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A star named Icarus: U of M researchers discover farthest star ever seen

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Icarus is the farthest individual star ever seen.
Icarus is the farthest individual star ever seen. It is only visible because it is being magnified by the gravity of a massive galaxy cluster, located about 5 billion light-years from Earth.
NASA, ESA, and P. Kelly (University of Minnesota)

Researchers at the University of Minnesota have set an astronomical distance record — they've spotted the farthest individual star ever seen.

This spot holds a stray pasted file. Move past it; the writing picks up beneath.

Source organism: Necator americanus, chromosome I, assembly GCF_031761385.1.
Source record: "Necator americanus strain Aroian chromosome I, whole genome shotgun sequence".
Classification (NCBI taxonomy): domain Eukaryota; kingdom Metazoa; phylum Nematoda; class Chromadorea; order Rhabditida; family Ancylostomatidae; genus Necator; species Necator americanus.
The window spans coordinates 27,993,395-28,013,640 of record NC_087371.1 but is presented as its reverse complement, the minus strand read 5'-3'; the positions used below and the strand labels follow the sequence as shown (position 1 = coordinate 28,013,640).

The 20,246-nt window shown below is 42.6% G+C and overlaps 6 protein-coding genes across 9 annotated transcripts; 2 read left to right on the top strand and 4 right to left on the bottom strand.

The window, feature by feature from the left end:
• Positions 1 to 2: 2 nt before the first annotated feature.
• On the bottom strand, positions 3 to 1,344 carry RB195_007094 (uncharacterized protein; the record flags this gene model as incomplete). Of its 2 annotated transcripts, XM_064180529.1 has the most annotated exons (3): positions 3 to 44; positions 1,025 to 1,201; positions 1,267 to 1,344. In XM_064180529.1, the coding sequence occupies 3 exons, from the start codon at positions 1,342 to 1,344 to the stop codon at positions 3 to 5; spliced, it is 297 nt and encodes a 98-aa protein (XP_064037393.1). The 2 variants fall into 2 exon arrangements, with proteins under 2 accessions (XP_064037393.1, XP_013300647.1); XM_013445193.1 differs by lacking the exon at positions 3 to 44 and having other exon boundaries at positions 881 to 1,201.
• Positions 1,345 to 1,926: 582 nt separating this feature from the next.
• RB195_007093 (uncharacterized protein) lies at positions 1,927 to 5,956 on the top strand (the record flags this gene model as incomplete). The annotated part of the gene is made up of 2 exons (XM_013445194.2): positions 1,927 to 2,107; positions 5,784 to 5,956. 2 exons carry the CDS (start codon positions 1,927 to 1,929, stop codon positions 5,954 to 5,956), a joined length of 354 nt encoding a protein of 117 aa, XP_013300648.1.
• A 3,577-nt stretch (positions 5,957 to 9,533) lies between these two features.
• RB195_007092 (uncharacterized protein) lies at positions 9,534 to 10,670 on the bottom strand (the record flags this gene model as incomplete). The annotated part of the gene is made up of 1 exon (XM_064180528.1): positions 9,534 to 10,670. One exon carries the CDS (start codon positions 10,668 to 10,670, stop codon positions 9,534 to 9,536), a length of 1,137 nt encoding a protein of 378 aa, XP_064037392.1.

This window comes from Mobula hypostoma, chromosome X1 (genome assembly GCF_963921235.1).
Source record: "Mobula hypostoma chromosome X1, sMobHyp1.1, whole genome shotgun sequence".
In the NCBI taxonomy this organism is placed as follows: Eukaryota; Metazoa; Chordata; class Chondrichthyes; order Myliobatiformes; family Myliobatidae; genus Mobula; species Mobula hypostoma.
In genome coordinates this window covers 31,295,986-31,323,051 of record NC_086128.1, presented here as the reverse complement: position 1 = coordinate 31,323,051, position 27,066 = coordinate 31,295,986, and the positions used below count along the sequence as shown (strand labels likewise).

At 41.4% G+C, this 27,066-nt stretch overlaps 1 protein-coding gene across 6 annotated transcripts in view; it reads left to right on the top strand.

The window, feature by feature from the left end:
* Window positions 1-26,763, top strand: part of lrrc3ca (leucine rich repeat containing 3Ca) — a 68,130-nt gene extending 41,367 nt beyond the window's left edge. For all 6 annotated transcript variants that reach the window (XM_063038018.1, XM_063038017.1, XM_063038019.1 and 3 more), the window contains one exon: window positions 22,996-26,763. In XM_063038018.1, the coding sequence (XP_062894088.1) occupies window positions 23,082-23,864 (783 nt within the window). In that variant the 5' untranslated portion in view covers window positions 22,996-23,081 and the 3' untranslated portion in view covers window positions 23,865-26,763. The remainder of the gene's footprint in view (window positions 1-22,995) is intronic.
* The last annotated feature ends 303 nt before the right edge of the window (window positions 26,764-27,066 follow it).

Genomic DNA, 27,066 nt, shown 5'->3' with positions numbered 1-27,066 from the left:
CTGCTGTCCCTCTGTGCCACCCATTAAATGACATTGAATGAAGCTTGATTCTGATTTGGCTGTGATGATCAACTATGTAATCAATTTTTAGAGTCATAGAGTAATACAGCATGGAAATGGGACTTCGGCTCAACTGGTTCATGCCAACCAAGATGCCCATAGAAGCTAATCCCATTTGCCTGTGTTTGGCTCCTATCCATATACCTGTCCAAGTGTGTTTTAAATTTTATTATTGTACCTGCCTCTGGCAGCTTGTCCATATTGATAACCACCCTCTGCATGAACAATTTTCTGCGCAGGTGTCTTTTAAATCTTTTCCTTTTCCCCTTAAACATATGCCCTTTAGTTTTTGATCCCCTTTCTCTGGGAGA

Detected with NASA's Hubble Space Telescope, and nicknamed Icarus, it's 9.3 billion light years from earth.

Patrick Kelly, a U of M assistant professor of physics and astronomy, led the international research team that made the discovery in 2016.

In a spiral galaxy, the star is 100 times farther than the star that previously held the record. "It's about 36 trillion miles and also three quarters of the way back to the birth of universe and Big Bang. So it's kind of unimaginable," Kelly said.

Kelly said the star is twice as hot as the sun and a million times as luminous.

Icarus may tell researchers something about the early universe, too. "Kind of a direct connection to what our universe was like when it was much younger, and it's very tangible," Kelly said. "Before we were only able to see the mixture of light of millions of stars at once. So this is a much more direct connection to the early stages of the universe."